Today is Earth Day, and in keeping with that theme we present this story about a team of six cartoon owl superheroes—the Whobuddies—whose job is to save the Earth from environmental disasters and encourage humans to become heroes themselves by conserving and protecting our precious natural resources.
For those doing research at the UNT Libraries, there are several ways to access all of our Comics Studies materials. Some of these, like our electronic databases, ebooks, and e-journals, are restricted to UNT students, faculty, and staff. Others, like our physical collections, digital libraries, and online guides, can be used by anyone. And you can always consult with one of our subject specialist librarians to help with all your research questions. Read more
Despite the world falling into chaos, a pandemic raging, social movements on the march, an election swirling, and all the hectic busy-ness of a most unusual semester, the Comics Studies community at UNT managed to squeeze in some welcome comics-related activities that kept us all somewhat grounded, connected, and nourished by our shared love of graphic narrative. Read more
A member of our Comics Studies @UNT community, Dr. Joanna Davis-McElligatt, recently did a podcast for UNT Pod about diversity & inclusion in comics. She talks about the importance of recent efforts by comics creators to bring more diverse perspectives, characters, and stories into the mainstream comics industry, popular culture, and the classroom. See more details and listen to the complete podcast below. Read more
Comics Studies@UNT is excited to announce that we are partnering with comics studies groups at the University of Illinois, Urbana-Champaign and Michigan State University, and with Digital Frontiers, to host the first virtual Flyover Comics Symposium, September 24-25, 2020.
This event was designed to fill the gap left by the cancellation of several comics studies conferences this year due to COVID-19. Papers already accepted to one of those conferences will be automatically accepted for the symposium.
New proposals for 20-minute papers, 60-minute panels, or conference posters will also be considered (submission deadline: August 2).
All are welcome to attend the event via Zoom, and registration is “Pay What You Will”, starting June 15, 2020.
You’ll have the opportunity to learn about a wide range of comics scholarship, creative projects, and comics-related pedagogy during each session, and participate in Q & A sessions with the presenters.
More details are available at the link above. Hope to see some of you there!
At our recent Comics Studies Reading Group virtual meeting, we asked the question, “What comics are getting you through the pandemic and why?”. Some of the group’s responses are shared below, and reflect a range of genres and tastes, but more interestingly, a range of different needs and reasons for looking to comics during this time.
We’d love to hear from some of you in the comments about what you’re reading these days and why it’s important to you, especially now. Whether its for escapism, contemplation, comfort, provocation, or intellectual gratification, tell us how comics or graphic novels might be meaningful or valuable for you in the time of COVID. Read more
This Fall has been a busy one for many of our Comics Studies Reading Group members, who have been reading, teaching, reviewing, and writing about comics and graphic novels, among other things. So I thought this would be a great time to share some of the interesting work they’re doing or plan to do in the coming year. This group includes folks at UNT and TCU who have been meeting together or sharing ideas and events over the last year or so. They come from a range of disciplines and professional roles, so it’s especially valuable to see how comics intersect with all of these different perspectives and approaches to reading, writing, and thinking about the issues they study. If you’re interested in joining the reading group email list, or have updates of your own to share, contact email@example.com Read more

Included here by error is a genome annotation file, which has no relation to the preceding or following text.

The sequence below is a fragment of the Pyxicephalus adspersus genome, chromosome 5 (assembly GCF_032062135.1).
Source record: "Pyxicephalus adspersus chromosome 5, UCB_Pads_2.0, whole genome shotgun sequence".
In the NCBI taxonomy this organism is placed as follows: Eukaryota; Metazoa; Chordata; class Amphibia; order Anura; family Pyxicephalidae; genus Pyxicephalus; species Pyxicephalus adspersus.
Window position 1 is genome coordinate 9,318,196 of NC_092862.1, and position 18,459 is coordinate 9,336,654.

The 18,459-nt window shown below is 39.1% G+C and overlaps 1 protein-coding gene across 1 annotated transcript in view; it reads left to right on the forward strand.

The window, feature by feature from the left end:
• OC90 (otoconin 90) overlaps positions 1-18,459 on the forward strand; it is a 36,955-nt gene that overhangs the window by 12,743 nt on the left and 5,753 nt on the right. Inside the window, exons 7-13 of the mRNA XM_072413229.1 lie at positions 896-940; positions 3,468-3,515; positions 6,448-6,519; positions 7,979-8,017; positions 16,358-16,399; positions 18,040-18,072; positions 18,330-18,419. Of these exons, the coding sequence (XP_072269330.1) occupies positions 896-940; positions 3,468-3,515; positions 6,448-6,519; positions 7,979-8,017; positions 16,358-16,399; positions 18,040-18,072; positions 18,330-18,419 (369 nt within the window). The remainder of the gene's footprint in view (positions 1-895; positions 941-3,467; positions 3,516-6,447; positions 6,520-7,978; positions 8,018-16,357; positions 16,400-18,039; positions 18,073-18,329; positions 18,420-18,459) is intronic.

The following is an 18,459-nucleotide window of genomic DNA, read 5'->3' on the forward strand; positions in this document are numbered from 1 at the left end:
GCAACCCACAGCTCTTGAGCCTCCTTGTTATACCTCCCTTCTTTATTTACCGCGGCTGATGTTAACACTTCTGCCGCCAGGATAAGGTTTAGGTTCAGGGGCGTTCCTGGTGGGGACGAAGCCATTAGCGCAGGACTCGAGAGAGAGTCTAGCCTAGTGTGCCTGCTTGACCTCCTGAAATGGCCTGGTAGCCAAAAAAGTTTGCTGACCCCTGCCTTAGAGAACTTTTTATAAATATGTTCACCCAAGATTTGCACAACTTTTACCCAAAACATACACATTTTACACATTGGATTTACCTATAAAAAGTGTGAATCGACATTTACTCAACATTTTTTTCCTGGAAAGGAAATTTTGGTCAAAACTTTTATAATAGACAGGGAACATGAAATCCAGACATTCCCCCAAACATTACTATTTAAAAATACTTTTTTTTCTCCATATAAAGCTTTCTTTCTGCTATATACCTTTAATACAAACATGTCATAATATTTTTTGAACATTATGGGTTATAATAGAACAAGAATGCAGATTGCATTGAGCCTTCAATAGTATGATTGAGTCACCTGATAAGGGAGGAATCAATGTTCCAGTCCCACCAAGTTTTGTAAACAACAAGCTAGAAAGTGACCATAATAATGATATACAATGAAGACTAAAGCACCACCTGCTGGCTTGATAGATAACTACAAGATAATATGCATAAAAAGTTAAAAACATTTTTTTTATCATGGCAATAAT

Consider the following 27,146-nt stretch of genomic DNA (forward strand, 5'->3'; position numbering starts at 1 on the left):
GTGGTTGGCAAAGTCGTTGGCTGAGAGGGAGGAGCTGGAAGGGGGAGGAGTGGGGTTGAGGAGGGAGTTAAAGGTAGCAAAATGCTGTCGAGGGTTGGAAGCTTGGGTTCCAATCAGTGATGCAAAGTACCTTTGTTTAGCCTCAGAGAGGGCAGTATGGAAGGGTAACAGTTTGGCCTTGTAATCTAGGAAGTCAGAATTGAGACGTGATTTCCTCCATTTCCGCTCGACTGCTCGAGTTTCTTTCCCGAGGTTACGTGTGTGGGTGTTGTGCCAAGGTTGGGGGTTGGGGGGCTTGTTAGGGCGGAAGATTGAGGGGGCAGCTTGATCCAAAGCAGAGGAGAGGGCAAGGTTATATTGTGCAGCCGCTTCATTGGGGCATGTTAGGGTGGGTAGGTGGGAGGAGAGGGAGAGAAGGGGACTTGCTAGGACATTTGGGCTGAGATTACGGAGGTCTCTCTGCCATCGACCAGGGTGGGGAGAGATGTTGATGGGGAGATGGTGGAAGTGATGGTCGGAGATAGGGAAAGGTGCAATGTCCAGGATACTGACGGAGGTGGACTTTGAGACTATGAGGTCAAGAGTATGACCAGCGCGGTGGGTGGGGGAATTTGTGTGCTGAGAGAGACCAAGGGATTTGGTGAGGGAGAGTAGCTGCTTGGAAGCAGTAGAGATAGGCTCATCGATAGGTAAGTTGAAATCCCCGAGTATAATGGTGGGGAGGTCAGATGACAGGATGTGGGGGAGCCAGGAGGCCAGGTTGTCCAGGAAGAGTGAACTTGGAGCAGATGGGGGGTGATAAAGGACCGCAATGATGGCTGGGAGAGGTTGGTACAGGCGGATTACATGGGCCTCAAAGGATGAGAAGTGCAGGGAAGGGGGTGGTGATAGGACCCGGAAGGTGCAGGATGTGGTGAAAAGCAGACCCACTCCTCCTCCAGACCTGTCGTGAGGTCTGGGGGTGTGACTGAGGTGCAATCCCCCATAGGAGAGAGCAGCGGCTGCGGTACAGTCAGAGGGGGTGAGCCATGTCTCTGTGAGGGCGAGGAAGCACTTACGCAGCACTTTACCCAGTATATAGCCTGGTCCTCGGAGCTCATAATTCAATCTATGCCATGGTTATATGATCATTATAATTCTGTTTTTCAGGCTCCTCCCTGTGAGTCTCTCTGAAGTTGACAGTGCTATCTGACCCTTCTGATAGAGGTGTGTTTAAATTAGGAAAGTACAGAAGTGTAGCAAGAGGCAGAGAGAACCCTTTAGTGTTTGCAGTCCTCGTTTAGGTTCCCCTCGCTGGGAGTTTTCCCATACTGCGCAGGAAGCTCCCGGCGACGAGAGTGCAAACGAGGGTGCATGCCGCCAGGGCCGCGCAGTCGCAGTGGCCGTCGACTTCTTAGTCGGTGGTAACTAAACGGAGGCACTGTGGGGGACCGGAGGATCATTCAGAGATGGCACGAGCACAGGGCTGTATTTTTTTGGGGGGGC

The US federal government has been producing comics directly or indirectly ever since 1918, when the short-lived Bureau of Cartoons was used to encourage American cartoonists to create propaganda during the First World War. Still, few people seem to be aware of this unique and fascinating resource.
Government comics were the topic of a poster I presented at the 2019 Federal Depository Library Conference in Arlington, Virginia on October 22 of this year. It turned out that not only are nearly all non-document librarians unaware that government comics exist, even many document librarians have either never heard of government comics, or are unaware of just how many government comics there are in their collections.
Government comics are truly a hidden collection in most libraries, and my goal in creating this poster was to raise awareness of government comics and to suggest methods for a library to enhance its local collection and encourage patrons to use them.
After an interval this summer and a couple of postponements due to scheduling conflicts, the Comics Studies Reading Group started back up in November with a discussion of Diary of a Teenage Girl by Phoebe Gloeckner.Our conversation was pretty wide-ranging, but touched on issues of teenage sexuality, sexual abuse, diaries & confessional writing, the interplay between text and image, memory and authorial voice, teaching difficult subject matter, and creating comics.
Our Comics Studies Reading Group had a few more thoughts to share about Captain Marvel…
[Warning Spoilers for Captain Marvel and Agents of S.H.I.E.L.D. (Season Five)]